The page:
Derek Madsen was a 10-year-old boy from Sacramento, California and his story is heartbreaking. It began in the summer of 2005 when he was diagnosed with neuroblastoma, a rare form of cancer that mostly affects children. Derek immediately started treatment — he and his mother Cindy French were determined to beat the deadly disease.
The photographer Renée C. Byer offered to chronicle this battle and the family agreed. The result of her work is a Pulitzer Prize-winning series of powerful and touching images that capture an incredible range or emotions — the desperation, happiness, hope and sadness are all palpable. After scrolling down (through tears, if you’re anything like me), you might even find that the pictures inspire you to support research to help kids like Derek…
Here we see Cindy taking Derek for a spin down the hall of the UC Davis Medical Center. They were waiting to have Derek’s bone marrow tested to see if he might be eligible for a transplant. This little “joy ride” was a much-needed distraction from the anxious waiting.
After the bone marrow extraction, Cindy tried to comfort her son. The procedure is extremely painful and when Derek woke up after the operation, he was screaming and writhing in pain.
In a quiet moment, Derek received a gentle massage from his mother. The cancer had attacked his organs and bones and he needed round-the-clock care. Cindy had already given up her beauty salon so she could be there for Derek full-time. “I’m going to do whatever it takes to make him happy, to see him smile,” said Cindy.
Here Cindy is giving her son a hug after they found out that Derek would need an operation to remove a tumor from his abdomen.
But there were also happy moments. Here we see Derek playing with his brother Micah and his friend RJ. This was in a hotel in Tahoe after they were invited to meet Chris Webber, a famous basketball player. Cindy had written to him and when he agreed to meet them, she had organized the trip. It was the first time Derek had slept in a real hotel.
Derek loved to keep his mom on her toes by performing balancing acts. He also hated hospitals. His mother didn’t have an easy time getting him to come down and go to the building where he would be prepared for an operation.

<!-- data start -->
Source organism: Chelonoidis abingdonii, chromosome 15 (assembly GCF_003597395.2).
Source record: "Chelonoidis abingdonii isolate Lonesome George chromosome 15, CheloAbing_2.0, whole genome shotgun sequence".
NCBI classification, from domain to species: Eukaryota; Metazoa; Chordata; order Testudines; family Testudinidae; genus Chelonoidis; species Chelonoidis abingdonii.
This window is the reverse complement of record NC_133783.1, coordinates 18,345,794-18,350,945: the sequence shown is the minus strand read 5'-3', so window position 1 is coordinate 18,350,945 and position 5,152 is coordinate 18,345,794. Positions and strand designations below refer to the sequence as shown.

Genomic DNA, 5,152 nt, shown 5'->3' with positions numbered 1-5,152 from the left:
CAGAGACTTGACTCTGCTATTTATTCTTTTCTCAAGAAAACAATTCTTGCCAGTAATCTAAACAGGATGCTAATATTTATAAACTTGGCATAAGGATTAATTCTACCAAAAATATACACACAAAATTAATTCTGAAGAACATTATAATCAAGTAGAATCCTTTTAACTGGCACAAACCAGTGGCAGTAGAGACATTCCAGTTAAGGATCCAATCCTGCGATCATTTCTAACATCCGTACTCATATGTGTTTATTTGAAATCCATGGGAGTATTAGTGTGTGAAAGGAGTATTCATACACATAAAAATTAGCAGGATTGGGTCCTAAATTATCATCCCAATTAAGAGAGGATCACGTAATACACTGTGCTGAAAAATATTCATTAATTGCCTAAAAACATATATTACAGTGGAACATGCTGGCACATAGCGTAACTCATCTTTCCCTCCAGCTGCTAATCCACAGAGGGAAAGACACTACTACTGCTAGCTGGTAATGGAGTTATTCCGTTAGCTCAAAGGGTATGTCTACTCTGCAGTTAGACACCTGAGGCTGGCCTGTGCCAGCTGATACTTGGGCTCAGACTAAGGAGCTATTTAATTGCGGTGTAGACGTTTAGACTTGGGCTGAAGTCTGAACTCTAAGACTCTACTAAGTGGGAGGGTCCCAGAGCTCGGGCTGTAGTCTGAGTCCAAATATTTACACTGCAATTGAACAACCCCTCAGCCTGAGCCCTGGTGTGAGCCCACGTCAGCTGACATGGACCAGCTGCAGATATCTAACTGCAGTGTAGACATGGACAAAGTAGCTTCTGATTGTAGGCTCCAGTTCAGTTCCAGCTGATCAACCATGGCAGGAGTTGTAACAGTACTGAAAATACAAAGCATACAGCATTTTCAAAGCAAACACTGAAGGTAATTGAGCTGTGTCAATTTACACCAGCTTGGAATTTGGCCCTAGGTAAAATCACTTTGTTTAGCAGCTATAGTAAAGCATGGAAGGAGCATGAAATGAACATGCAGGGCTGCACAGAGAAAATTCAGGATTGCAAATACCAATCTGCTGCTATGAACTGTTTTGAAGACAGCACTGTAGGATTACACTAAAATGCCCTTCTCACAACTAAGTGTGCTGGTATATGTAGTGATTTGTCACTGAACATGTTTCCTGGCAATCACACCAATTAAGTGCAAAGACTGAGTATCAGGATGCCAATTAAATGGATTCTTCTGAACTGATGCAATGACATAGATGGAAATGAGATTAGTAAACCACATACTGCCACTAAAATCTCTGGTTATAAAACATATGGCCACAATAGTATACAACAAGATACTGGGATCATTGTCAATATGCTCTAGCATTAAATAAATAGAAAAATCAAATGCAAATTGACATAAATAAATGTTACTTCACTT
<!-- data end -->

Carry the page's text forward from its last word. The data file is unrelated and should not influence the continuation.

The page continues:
Cindy watches anxiously as the hospital staff prepare her son for the operation. She was allowed to stay while they administered the anesthesia, but had to leave when the operation began.
Derek’s brother Micah offered support while Derek was being prepared for radiation treatment. Micah was there for his little brother and helped to give him courage.
At times Derek couldn’t hold it in any longer and broke down in tears. Here they were in the examining room of the hospital. Cindy and Dr. William Hall tried to persuade Derek to accept more treatment that would reduce the tumor and relieve his pain. Cindy was desperate, “Derek, you might not make it if you don’t do this,” she told him. Derek’s answer: “I don’t care! …Take me home. … I’m done, Mom! Are you listening to me? I’m done!”
Then Cindy made a deal with Derek — she allowed him to sit on her lap and drive the car. In return, he agreed to undergo further treatment. A few hours after this photo was taken, one of the hospital staff contacted Cindy to let her know that Derek did not have long to live.
The cancer spread aggressively — the tumor in Derek’s head left him with a black eye. To cheer him up, the servers at his favorite restaurant wrote him a special note and hung it on his wall.
Cindy and her best friend Kelly Whysong console each other. Derek didn’t have much time left and was getting weaker by the day. Cindy wrote him a letter to tell him how proud she was that he had fought so bravely. She read the letter to him repeatedly, hoping that he would understand.
On April 28, 2006, Cindy picked out the clothes that Derek would wear at his funeral. She was wearing smiley stickers that the hospital staff had given her.
In this photo we see Derek using every bit of strength he had left to take a few steps. His stomach is so bloated from the tumor that his pants no longer fit. Another tumor in his head had affected his sight and balance.
Derek giving his mother a loving kiss during a benefit event. He was too weak to walk.
At this point Cindy spent nearly 24 hours a day at Derek’s side. This photo was taken on May 8, 2006. Derek was taking very strong medication and could hardly speak. He had almost no strength left. Cindy was also exhausted but insisted on being with Derek at every moment.
On May 10, 2006, the time had come. Cindy fought back tears as she cleaned Derek’s catheter. A short while later, his caregiver Sue Kirkpatrick would give the eleven-year-old boy a sedative that would allow him to die peacefully. Cindy knew that she had done all she could.
Surrounded by loved ones, Cindy said her final farewell to her son Derek. She kissed him softly and sang his favorite song.
At the funeral, Cindy led the way while her son Micah and some of Derek’s friends carried the coffin. At his graveside, Cindy said these words: “I will forever carry your memory in my heart and remind others to give of their time, energy and support to other families like ours.” Derek was laid to rest on May 19, 2006 in Mount Vernon Park.
Very powerful images. Cindy and her family went through a terrible time, but it’s amazing to see how bravely Derek fought for his life. It’s also heartwarming to see that even in our darkest times, it is still possible to find moments of happiness. And it’s the memories of these moments that carry us through.